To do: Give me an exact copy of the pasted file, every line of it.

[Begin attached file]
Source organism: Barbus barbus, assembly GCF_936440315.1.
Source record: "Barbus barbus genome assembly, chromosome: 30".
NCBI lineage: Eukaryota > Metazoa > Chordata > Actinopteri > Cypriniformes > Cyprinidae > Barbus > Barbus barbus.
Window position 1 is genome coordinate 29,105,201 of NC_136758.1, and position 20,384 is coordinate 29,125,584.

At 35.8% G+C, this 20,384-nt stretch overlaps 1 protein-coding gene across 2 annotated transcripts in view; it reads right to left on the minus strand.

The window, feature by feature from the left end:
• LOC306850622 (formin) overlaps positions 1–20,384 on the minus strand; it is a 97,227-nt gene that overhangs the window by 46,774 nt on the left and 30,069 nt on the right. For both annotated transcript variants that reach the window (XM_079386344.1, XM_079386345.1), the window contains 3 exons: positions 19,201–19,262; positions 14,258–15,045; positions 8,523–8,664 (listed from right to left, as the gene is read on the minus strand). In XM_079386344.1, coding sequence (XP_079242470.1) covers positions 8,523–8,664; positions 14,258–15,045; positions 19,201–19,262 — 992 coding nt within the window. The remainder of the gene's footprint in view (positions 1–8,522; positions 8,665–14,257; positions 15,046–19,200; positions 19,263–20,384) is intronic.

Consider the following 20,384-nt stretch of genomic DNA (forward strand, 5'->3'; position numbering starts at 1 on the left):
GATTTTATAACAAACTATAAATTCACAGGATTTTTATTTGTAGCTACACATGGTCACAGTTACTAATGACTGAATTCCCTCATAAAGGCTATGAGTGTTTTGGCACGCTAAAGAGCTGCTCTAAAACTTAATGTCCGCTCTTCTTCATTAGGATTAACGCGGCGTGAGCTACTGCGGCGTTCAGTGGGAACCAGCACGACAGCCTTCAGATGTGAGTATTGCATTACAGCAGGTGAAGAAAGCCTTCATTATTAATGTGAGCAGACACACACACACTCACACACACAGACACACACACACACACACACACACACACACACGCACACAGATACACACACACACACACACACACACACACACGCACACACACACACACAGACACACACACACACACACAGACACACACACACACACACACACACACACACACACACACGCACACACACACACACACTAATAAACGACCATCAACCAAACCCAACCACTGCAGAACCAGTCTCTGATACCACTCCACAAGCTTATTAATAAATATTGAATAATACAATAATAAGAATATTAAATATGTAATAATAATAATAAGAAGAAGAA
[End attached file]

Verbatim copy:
Source organism: Barbus barbus, assembly GCF_936440315.1.
Source record: "Barbus barbus genome assembly, chromosome: 30".
NCBI lineage: Eukaryota > Metazoa > Chordata > Actinopteri > Cypriniformes > Cyprinidae > Barbus > Barbus barbus.
Window position 1 is genome coordinate 29,105,201 of NC_136758.1, and position 20,384 is coordinate 29,125,584.

At 35.8% G+C, this 20,384-nt stretch overlaps 1 protein-coding gene across 2 annotated transcripts in view; it reads right to left on the minus strand.

The window, feature by feature from the left end:
• LOC306850622 (formin) overlaps positions 1–20,384 on the minus strand; it is a 97,227-nt gene that overhangs the window by 46,774 nt on the left and 30,069 nt on the right. For both annotated transcript variants that reach the window (XM_079386344.1, XM_079386345.1), the window contains 3 exons: positions 19,201–19,262; positions 14,258–15,045; positions 8,523–8,664 (listed from right to left, as the gene is read on the minus strand). In XM_079386344.1, coding sequence (XP_079242470.1) covers positions 8,523–8,664; positions 14,258–15,045; positions 19,201–19,262 — 992 coding nt within the window. The remainder of the gene's footprint in view (positions 1–8,522; positions 8,665–14,257; positions 15,046–19,200; positions 19,263–20,384) is intronic.

Consider the following 20,384-nt stretch of genomic DNA (forward strand, 5'->3'; position numbering starts at 1 on the left):
GATTTTATAACAAACTATAAATTCACAGGATTTTTATTTGTAGCTACACATGGTCACAGTTACTAATGACTGAATTCCCTCATAAAGGCTATGAGTGTTTTGGCACGCTAAAGAGCTGCTCTAAAACTTAATGTCCGCTCTTCTTCATTAGGATTAACGCGGCGTGAGCTACTGCGGCGTTCAGTGGGAACCAGCACGACAGCCTTCAGATGTGAGTATTGCATTACAGCAGGTGAAGAAAGCCTTCATTATTAATGTGAGCAGACACACACACACTCACACACACAGACACACACACACACACACACACACACACACACGCACACAGATACACACACACACACACACACACACACACACGCACACACACACACACAGACACACACACACACACACAGACACACACACACACACACACACACACACACACACACACGCACACACACACACACACTAATAAACGACCATCAACCAAACCCAACCACTGCAGAACCAGTCTCTGATACCACTCCACAAGCTTATTAATAAATATTGAATAATACAATAATAAGAATATTAAATATGTAATAATAATAATAAGAAGAAGAA